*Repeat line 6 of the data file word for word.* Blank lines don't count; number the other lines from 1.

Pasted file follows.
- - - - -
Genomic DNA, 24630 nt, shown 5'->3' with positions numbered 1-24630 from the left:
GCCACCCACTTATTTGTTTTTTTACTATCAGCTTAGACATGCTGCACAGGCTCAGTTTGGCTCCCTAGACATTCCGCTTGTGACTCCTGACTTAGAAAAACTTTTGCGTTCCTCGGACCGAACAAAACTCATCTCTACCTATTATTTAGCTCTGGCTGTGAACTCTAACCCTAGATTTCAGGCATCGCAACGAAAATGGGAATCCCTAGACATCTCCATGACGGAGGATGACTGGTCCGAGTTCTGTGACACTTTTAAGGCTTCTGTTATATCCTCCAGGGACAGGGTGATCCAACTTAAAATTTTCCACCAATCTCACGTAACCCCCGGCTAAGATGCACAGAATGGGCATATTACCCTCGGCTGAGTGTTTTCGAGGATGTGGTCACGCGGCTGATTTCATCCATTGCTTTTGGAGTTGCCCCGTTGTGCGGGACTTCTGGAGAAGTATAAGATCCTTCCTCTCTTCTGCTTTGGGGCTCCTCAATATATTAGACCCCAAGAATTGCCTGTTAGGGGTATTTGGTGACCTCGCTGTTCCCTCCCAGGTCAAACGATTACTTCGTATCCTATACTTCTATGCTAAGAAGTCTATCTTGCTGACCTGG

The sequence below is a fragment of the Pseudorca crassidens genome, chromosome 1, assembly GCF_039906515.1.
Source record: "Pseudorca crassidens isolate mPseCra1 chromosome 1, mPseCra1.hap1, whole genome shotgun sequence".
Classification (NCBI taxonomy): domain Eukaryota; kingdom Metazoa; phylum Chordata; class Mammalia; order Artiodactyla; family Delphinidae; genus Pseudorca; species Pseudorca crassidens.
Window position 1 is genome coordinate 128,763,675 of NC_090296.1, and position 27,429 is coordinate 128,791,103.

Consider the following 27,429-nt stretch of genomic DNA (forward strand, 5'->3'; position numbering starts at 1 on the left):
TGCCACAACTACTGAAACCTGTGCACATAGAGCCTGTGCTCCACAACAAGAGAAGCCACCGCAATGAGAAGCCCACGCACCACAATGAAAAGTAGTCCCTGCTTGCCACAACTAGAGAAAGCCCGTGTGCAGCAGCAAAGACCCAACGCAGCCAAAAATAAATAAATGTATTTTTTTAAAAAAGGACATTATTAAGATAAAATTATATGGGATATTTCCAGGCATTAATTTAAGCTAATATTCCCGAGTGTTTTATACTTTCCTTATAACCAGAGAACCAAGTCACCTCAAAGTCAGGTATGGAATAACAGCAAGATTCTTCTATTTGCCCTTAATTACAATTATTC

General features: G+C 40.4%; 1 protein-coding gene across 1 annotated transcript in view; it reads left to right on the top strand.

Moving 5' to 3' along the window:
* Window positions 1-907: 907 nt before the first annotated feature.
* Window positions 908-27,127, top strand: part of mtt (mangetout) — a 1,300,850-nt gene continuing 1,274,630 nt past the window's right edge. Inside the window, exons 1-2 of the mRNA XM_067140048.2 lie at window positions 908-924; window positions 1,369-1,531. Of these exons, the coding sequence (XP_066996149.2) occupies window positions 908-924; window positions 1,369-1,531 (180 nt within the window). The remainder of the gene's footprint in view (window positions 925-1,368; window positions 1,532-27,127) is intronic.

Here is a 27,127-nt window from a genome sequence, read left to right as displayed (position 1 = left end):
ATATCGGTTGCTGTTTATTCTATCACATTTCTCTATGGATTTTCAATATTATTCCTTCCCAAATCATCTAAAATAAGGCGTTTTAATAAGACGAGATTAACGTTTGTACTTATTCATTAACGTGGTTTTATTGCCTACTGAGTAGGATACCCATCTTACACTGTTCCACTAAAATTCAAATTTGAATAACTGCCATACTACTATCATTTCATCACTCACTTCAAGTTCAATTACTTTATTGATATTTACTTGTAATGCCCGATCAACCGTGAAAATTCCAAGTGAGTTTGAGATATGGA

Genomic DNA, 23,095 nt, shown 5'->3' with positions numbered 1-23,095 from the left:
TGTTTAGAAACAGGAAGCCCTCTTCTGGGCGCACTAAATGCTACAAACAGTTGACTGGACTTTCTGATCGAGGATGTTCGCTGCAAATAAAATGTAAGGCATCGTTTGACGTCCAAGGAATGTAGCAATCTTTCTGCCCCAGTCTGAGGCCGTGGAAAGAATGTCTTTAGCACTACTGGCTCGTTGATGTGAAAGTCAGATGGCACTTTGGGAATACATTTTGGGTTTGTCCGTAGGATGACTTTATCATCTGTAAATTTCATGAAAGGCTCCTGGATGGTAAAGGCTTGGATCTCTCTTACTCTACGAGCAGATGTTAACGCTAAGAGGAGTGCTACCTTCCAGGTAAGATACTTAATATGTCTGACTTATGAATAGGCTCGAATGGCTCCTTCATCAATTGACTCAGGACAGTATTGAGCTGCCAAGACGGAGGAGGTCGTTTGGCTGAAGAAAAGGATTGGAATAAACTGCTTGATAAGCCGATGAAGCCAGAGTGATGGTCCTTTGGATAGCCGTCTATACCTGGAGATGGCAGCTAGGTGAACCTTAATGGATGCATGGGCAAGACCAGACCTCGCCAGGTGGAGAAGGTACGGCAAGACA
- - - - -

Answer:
Window position 1 is genome coordinate 128,763,675 of NC_090296.1, and position 27,429 is coordinate 128,791,103.